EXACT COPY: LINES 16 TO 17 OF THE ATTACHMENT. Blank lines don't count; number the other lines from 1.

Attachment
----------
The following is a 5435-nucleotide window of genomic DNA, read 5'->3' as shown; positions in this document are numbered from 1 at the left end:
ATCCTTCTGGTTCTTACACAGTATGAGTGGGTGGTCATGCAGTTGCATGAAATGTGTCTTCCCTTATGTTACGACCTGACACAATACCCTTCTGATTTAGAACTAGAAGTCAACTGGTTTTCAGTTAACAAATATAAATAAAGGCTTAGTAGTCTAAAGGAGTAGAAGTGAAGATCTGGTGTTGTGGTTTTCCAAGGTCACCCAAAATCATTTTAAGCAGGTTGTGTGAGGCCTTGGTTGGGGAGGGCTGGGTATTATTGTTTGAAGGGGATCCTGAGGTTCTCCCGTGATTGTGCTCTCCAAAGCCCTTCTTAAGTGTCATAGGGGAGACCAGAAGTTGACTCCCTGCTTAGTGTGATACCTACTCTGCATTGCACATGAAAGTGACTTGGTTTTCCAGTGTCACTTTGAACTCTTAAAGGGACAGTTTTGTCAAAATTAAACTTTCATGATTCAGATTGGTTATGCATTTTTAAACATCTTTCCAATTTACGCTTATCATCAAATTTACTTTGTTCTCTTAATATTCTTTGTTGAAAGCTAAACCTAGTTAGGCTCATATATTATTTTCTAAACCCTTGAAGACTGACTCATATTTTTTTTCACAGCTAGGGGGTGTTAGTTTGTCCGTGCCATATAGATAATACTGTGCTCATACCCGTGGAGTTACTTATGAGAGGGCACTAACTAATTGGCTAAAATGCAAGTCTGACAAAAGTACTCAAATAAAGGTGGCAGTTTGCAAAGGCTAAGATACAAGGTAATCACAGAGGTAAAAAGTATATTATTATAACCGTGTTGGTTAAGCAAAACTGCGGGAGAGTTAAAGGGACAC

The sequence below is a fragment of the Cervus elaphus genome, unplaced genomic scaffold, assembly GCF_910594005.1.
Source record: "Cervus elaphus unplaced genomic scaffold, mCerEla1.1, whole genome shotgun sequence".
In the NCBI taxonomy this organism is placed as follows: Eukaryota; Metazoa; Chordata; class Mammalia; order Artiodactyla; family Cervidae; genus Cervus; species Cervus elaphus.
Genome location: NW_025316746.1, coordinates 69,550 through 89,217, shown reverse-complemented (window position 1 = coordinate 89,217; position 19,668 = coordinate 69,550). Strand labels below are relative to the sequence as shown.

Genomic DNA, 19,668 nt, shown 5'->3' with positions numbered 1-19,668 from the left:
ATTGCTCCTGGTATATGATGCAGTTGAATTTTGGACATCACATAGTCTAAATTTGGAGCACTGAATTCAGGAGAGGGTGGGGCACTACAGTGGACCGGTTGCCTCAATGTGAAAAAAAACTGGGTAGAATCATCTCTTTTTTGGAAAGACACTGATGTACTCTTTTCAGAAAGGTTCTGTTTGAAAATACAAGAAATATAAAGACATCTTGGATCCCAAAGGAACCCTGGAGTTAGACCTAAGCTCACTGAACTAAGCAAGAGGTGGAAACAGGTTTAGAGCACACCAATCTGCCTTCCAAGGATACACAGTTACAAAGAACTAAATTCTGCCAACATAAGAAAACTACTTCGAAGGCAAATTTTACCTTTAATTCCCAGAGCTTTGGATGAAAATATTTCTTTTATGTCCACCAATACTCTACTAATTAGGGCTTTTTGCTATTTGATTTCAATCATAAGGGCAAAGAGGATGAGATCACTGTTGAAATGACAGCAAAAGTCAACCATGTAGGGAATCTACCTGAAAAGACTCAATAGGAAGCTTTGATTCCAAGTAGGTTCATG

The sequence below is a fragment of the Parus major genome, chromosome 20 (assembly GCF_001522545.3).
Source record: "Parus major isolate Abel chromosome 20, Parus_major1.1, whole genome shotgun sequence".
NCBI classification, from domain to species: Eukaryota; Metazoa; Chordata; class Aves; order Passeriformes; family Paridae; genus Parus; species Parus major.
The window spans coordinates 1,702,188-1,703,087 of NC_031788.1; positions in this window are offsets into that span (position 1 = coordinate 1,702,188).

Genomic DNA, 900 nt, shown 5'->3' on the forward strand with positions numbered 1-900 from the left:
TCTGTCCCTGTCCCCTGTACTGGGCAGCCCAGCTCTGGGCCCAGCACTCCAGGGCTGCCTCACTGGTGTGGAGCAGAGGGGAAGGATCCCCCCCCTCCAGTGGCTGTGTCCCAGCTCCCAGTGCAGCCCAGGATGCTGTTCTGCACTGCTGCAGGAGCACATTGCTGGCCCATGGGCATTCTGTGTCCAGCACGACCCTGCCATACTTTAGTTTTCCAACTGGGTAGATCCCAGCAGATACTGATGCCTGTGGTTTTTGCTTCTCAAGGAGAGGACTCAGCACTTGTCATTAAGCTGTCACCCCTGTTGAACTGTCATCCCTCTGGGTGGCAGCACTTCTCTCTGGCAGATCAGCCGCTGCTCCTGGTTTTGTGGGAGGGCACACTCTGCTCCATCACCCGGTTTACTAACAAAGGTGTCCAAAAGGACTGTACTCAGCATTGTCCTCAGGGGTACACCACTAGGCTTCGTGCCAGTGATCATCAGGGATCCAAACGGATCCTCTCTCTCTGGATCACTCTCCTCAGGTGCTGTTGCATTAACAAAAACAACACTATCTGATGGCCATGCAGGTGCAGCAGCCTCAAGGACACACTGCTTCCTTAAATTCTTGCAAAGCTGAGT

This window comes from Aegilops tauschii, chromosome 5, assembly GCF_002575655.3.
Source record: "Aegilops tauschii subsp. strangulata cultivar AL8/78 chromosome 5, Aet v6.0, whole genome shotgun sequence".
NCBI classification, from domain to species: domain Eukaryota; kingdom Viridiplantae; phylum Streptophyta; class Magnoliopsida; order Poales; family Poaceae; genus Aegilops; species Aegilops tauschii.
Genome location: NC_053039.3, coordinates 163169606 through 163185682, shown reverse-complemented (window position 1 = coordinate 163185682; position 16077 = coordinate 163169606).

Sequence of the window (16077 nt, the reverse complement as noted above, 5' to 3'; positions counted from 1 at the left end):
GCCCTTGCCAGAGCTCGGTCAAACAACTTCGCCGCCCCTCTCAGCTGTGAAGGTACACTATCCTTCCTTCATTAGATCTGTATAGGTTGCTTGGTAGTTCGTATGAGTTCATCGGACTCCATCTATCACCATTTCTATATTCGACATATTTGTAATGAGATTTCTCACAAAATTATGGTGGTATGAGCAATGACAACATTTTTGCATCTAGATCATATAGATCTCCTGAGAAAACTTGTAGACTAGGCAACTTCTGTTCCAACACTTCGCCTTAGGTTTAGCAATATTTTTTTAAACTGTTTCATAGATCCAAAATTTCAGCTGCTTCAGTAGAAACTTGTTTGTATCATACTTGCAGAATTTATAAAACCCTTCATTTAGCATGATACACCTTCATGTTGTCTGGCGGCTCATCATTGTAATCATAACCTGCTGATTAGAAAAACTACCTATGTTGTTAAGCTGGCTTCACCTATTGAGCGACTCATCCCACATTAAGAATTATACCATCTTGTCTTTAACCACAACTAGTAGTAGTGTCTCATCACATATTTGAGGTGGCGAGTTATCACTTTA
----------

Source record: "Aegilops tauschii subsp. strangulata cultivar AL8/78 chromosome 5, Aet v6.0, whole genome shotgun sequence".
NCBI classification, from domain to species: domain Eukaryota; kingdom Viridiplantae; phylum Streptophyta; class Magnoliopsida; order Poales; family Poaceae; genus Aegilops; species Aegilops tauschii.